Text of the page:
At the Sarrafa Bazar in Meerut, the jewellery hub of the region, Vinod Kumar sits idle at his shop.
The market has not seen much business since 8 November, when Prime Minister Narendra Modi, in a late evening address, decided to demonetise Rs 1,000 and Rs 500 notes. "We have always voted for the BJP. But this time we have been forced to think about whom to vote for," Kumar told this reporter.
Sarrafa Bazar falls in the Meerut constituency, which is represented by BJP heavyweight Laxmikant Bajpai, the former president of the state unit of the BJP. This time, he has stiff opposition from Rafiq Ansari, the Samajwadi Party candidate from the constituency.
Sanjay Agarwal, another trader, tries to explain the dynamics of the constituency.
"It's a polarised election here mostly. Meerut has had a history of riots. That defines the choice of the voters, according to their religious affiliations," he says. "So with Ansari as the only strong Muslim candidate, and several other Hindu candidates including Bajpai, he has a better chance. Hindu votes will get divided," Agarwal points out, adding how the last time Muslim voters got divided, resulting in a win for Bajpai.
"In 2014 (Lok Sabha election), BJP had Modi, which attracted a lot of votes. This time people have realised that he has not done anything for the aam aadmi, although he may have done a great deal of good for the country. They do not have a face to showcase as the next CM here."
Bajpai has a tough task at hand if he is to keep the traders' community, the BJP's core voter base, firmly behind the party.
"Achhe din kiske aaye?" asks Om Prakash, another jeweller, who has just woken up from a nap. "I wouldn't have been sleeping during work hours if there was any business. You have been sitting here for more than half an hour. Did you even see one customer step in the shop and ask for the rates, forget buying?"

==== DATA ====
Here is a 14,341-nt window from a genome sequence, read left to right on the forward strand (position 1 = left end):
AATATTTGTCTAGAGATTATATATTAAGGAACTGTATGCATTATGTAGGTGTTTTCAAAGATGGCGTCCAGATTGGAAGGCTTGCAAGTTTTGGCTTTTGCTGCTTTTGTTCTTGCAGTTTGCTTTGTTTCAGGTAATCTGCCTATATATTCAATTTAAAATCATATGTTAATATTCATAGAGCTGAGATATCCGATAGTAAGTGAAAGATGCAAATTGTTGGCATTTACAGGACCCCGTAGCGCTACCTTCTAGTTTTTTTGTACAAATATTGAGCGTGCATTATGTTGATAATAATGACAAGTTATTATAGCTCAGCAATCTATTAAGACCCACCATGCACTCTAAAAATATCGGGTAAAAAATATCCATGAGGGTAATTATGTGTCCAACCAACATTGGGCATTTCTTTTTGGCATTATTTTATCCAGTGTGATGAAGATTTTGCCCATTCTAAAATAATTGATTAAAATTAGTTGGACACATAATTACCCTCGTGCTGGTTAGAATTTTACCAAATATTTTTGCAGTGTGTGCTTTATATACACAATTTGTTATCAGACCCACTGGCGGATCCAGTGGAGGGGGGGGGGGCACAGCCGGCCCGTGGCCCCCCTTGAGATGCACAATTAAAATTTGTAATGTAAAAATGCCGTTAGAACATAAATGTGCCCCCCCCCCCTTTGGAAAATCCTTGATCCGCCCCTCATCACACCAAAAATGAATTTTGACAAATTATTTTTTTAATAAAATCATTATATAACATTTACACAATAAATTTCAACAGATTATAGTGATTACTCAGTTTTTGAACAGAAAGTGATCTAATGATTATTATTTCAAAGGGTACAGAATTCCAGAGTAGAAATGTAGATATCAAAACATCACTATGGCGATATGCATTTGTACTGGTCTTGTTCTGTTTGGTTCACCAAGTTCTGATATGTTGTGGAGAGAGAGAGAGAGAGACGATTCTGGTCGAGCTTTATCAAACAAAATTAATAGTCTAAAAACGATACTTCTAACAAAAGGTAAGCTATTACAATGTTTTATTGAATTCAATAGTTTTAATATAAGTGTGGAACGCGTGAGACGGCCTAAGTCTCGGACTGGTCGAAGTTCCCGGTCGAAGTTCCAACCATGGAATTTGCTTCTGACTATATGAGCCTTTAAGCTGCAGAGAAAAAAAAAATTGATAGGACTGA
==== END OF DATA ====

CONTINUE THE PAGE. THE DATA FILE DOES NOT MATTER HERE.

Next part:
Bihari Lal, another jeweller, adds: "This year has been a disaster for the business. First there was more than a month long all-India strike against the excise duty. Now more than three months of business has been taken by this decision to demonetise currency. This is the season of marriages. Every year this is peak business time for us."
The situation in Muzaffarnagar
A similar situation prevails for Kapil Dev Agarwal, the BJP's candidate in Muzaffarnagar, who hails from the Vaishya community. Opposing him from the Samajwadi Party-Congress alliance is SP's Gaurav Swaroop, also a Vaishya.
Muzaffarnagar, too, saw a heavily polarised 2014 general election after the riots in 2013. Meerut and Muzaffarnagar will go to the polls in the first phase on 11 February.
"A section of the upper caste voters, including the traders, are against the BJP after demonetisation," says Somansh Prakash, a businessman from Muzaffarnagar. "This has given Swaroop a clear edge, also because his father has represented this constituency for long."
Deepak Tandon, who sells farm tools, seeds and pesticides in Muzaffarnagar's Sadar Bazar, adss: "Demonetisation has led to anger, especially among the big traders."
Bharat Garg, who is in the hospitality business, says: "There is a fear among traders that if BJP were to win in the state, it may take more drastic moves against the business community, like curbs on jewellery and property."